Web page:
Did you watch “Squid Game” all in one sitting? You’re not alone! But it takes more than just a well-written script for success. Read on to learn what these factors are.
There are many Netflix series you start without ever finishing. There is a striking and thought-provoking series that recently came out, however, that you don’t have this issue with. Yes, I’m thinking of “Squid Game”, whose title refers to a popular children’s game in Korea.
This isn’t by chance as production was done in South Korea, a country that has been churning out increasingly better, genuinely high-quality films over the years. Moreover, the more fortunate half of the Korean peninsula has been able to create one of the world’s most commercially successful film industries all while maintaining quality.
“Squid Game” is a children’s game but it is also a competition for adults where there is only one winner. Everyone else pays the highest price possible: their life. The series is equally brutal – clearly adult content – but the violence in it, unlike most Anglo-Saxon horror and action films, is far from self-serving. It has a carefully constructed story thread and a flare of drama behind it.
The production’s visuals are stunning and the colorful, light-hearted backdrop of children’s games makes it highly grotesque. The acting and the character development are perfectly paced, the story has several well-placed and strategic twists, and the scenes themselves are exhilarating. But most importantly, there is a deeper message behind the series, which then also becomes a powerful social critique.
The show became a hit with American viewers looking for high quality, one of a kind entertainment offering a breath of fresh air. Not only is it widely popular in the US, however, but it is also – brace yourself – at the top of the Netflix charts in 13 countries.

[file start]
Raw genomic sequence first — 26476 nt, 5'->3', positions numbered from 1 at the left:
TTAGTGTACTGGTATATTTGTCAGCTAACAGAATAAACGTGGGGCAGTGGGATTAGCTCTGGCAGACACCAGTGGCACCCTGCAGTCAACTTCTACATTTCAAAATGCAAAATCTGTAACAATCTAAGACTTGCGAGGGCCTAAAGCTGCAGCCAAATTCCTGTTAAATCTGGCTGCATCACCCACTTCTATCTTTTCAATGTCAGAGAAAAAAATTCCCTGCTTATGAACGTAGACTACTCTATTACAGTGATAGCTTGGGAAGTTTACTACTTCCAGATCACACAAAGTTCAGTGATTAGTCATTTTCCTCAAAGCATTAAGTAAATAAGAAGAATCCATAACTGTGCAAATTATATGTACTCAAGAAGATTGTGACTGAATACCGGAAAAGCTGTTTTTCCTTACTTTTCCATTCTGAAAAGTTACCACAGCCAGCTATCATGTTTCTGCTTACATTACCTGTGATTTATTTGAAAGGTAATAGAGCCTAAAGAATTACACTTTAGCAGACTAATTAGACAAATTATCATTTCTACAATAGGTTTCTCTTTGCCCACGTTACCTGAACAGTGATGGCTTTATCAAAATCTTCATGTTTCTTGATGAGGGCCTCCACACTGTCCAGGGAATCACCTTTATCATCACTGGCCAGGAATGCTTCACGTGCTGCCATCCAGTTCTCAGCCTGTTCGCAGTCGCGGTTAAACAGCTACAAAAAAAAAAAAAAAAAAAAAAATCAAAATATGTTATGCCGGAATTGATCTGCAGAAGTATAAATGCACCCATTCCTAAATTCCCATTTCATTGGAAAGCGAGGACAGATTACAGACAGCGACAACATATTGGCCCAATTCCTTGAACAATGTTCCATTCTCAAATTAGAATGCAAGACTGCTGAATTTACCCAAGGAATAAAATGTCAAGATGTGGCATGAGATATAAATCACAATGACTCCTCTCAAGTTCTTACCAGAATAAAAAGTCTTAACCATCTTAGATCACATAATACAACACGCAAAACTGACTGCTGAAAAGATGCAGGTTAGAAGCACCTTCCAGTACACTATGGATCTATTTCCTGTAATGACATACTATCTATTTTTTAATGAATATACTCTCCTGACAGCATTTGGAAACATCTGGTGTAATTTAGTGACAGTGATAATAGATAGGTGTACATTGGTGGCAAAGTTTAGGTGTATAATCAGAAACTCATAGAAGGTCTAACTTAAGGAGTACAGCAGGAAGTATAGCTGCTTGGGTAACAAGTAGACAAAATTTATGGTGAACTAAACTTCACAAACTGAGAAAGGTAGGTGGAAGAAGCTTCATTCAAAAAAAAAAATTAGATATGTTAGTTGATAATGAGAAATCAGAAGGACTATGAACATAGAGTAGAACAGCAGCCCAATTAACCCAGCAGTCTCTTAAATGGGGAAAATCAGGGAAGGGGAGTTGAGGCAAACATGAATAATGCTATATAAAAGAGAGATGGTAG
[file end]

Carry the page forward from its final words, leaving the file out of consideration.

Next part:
This kind of success from the peninsula may sound familiar from somewhere else. Indeed, “Parasite” (or in Korean, “Gisaengchung”) was the first South Korean film to win the Academy Award for Best Foreign Language Film in nearly two years. But it also won the hearts of the BAFTA and Cannes Film Festival juries, and those of the common viewers.
The unexpected absurdity in this was that a film that exposed the effects of social injustice also managed to become a huge box office success, grossing over $258 million for distributors worldwide at the box office alone. Just like “Parasite”, the end of “Squid Game” also leaves you cringing and wondering for days what just happened in front of your eyes.
American producers have also appreciated South Korea‘s talent, but for a long time, due to the very limited marketability of foreign language films, they have either experimented with remaking them or imported the creators and gave them free rein to create Hollywood super-productions.
One such example was the apocalyptic dystopia, “Snowpiercer”, which has an outstanding premise and meticulous execution, in addition to a profound social message. This film, by the way, was also directed by the brilliant Bong Joon Ho, who broke down the cinematic walls a few years later with the previously mentioned “Parasite”.